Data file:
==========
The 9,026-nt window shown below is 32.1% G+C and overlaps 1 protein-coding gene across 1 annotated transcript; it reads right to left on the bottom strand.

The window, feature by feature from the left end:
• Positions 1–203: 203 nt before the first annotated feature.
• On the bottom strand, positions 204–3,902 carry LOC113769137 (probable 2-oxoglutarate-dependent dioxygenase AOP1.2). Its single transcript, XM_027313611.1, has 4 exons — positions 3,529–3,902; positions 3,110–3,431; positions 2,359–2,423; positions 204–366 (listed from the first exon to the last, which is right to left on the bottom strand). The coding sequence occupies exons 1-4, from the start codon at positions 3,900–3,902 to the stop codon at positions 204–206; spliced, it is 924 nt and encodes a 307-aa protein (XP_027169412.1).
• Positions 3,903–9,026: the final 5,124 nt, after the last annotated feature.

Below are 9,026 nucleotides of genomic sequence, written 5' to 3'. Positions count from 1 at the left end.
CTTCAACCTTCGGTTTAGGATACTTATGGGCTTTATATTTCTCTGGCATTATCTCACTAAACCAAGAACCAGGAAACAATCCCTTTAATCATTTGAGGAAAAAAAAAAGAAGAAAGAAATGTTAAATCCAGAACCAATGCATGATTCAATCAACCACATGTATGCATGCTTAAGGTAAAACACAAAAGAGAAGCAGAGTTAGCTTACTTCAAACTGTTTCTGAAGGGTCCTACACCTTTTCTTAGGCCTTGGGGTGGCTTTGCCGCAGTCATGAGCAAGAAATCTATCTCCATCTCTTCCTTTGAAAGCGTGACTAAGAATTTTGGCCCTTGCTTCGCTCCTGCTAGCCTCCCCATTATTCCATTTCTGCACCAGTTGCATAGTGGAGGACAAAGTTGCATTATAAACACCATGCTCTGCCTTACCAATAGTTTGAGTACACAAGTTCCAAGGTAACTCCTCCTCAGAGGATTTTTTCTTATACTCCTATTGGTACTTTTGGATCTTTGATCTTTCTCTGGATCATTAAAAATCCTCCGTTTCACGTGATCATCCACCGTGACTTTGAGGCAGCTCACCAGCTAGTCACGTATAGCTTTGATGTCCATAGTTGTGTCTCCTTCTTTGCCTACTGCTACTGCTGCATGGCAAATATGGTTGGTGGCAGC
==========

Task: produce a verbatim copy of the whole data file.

The 9,026-nt window shown below is 32.1% G+C and overlaps 1 protein-coding gene across 1 annotated transcript; it reads right to left on the bottom strand.

The window, feature by feature from the left end:
• Positions 1–203: 203 nt before the first annotated feature.
• On the bottom strand, positions 204–3,902 carry LOC113769137 (probable 2-oxoglutarate-dependent dioxygenase AOP1.2). Its single transcript, XM_027313611.1, has 4 exons — positions 3,529–3,902; positions 3,110–3,431; positions 2,359–2,423; positions 204–366 (listed from the first exon to the last, which is right to left on the bottom strand). The coding sequence occupies exons 1-4, from the start codon at positions 3,900–3,902 to the stop codon at positions 204–206; spliced, it is 924 nt and encodes a 307-aa protein (XP_027169412.1).
• Positions 3,903–9,026: the final 5,124 nt, after the last annotated feature.

Below are 9,026 nucleotides of genomic sequence, written 5' to 3'. Positions count from 1 at the left end.
CTTCAACCTTCGGTTTAGGATACTTATGGGCTTTATATTTCTCTGGCATTATCTCACTAAACCAAGAACCAGGAAACAATCCCTTTAATCATTTGAGGAAAAAAAAAAGAAGAAAGAAATGTTAAATCCAGAACCAATGCATGATTCAATCAACCACATGTATGCATGCTTAAGGTAAAACACAAAAGAGAAGCAGAGTTAGCTTACTTCAAACTGTTTCTGAAGGGTCCTACACCTTTTCTTAGGCCTTGGGGTGGCTTTGCCGCAGTCATGAGCAAGAAATCTATCTCCATCTCTTCCTTTGAAAGCGTGACTAAGAATTTTGGCCCTTGCTTCGCTCCTGCTAGCCTCCCCATTATTCCATTTCTGCACCAGTTGCATAGTGGAGGACAAAGTTGCATTATAAACACCATGCTCTGCCTTACCAATAGTTTGAGTACACAAGTTCCAAGGTAACTCCTCCTCAGAGGATTTTTTCTTATACTCCTATTGGTACTTTTGGATCTTTGATCTTTCTCTGGATCATTAAAAATCCTCCGTTTCACGTGATCATCCACCGTGACTTTGAGGCAGCTCACCAGCTAGTCACGTATAGCTTTGATGTCCATAGTTGTGTCTCCTTCTTTGCCTACTGCTACTGCTGCATGGCAAATATGGTTGGTGGCAGC